Nothing new in the NATO Taliban report:Clinton
"I think that there have already been comments that there`s nothing new in what has been released, but I`m not going to go into it in any depth," Clinton told reporters at a joint media availability with the visiting Singaporean Foreign Minister K Shanmugam on Wednesday.
As such, the US sought to downplay the report, which was dismissed by the Pakistan Foreign Minister Hina Rabbani Khar as "old wine in even older bottles".
Earlier in the day, without going into the specific of the classified report, the Pentagon spokesman, Navy Capt John Kirby said there is nothing new about the information of links between some elements of ISI and Taliban.
But he did not give details on what elements of the ISI are having links with the Taliban. "We have made it clear already that Pakistan needs to act against safe heavens. We would like ties between some elements of ISI and Taliban to be cut-off," he said.
The Pentagon spokesman said the classified NATO report is based on thousands of interviews with detainees. This report is not an analysis and is merely informational, he noted, adding that this is a classified report done inside ISAF, based on thousands of interviews with detainees.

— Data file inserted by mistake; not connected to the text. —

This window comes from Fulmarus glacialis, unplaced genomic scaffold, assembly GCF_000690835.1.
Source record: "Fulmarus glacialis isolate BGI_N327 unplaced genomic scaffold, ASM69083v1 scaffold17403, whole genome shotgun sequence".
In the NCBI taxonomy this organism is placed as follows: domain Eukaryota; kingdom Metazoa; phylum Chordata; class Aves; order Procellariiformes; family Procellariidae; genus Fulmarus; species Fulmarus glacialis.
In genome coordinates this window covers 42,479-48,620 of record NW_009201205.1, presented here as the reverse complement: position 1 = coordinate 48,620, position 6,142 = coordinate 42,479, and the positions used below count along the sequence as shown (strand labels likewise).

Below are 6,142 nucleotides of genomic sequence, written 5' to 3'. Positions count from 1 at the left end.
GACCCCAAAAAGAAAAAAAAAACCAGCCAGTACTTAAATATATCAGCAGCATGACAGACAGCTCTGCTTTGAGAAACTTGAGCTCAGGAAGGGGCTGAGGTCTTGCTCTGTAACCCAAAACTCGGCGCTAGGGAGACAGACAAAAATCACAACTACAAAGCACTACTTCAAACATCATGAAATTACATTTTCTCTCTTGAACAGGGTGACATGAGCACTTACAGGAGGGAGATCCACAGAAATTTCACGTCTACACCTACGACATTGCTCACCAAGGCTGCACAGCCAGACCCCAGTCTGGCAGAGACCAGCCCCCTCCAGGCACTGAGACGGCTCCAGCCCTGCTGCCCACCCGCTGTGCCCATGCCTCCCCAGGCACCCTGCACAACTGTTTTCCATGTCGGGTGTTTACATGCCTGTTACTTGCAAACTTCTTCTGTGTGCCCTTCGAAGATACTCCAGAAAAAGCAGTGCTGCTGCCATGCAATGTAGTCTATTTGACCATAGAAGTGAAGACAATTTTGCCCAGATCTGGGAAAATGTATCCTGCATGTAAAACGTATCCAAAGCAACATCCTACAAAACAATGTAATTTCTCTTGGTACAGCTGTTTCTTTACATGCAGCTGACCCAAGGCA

It is important to understand that detainees have several motivations for what they do or do not say, he observed. Kirby said the US has long standing concerns with regard to continued links between the ISI of Pakistan and the Taliban.
"We have long standing concerns about the ties between the elements of the ISI and the Taliban," he told reporters during an off-camera briefing.
"This is not a new notion, we made those concerns clear and the Secretary has been very clear about the ongoing problem of safe havens inside Pakistan for these groups," Kirby said referring to a new NATO report on Taliban which says that the ISI continues to help the extremist group, which wants to come back to power in Afghanistan.
Responding to questions, Kirby said the US is committed to having better relationship with Pakistan. "We said after November 26 attack as well that we respect Pakistani concerns. We are committed to having a better relationship with Pakistan, because it is in the interest of both countries. We want to move past this tension with Pakistan, because we have a lot of common interest," he said.
Kirby said, Pakistan also faces a threat from terrorists and has been making a lot of sacrifices. Thousands of Pakistani citizens and soldiers have fell victim to terrorism, he added.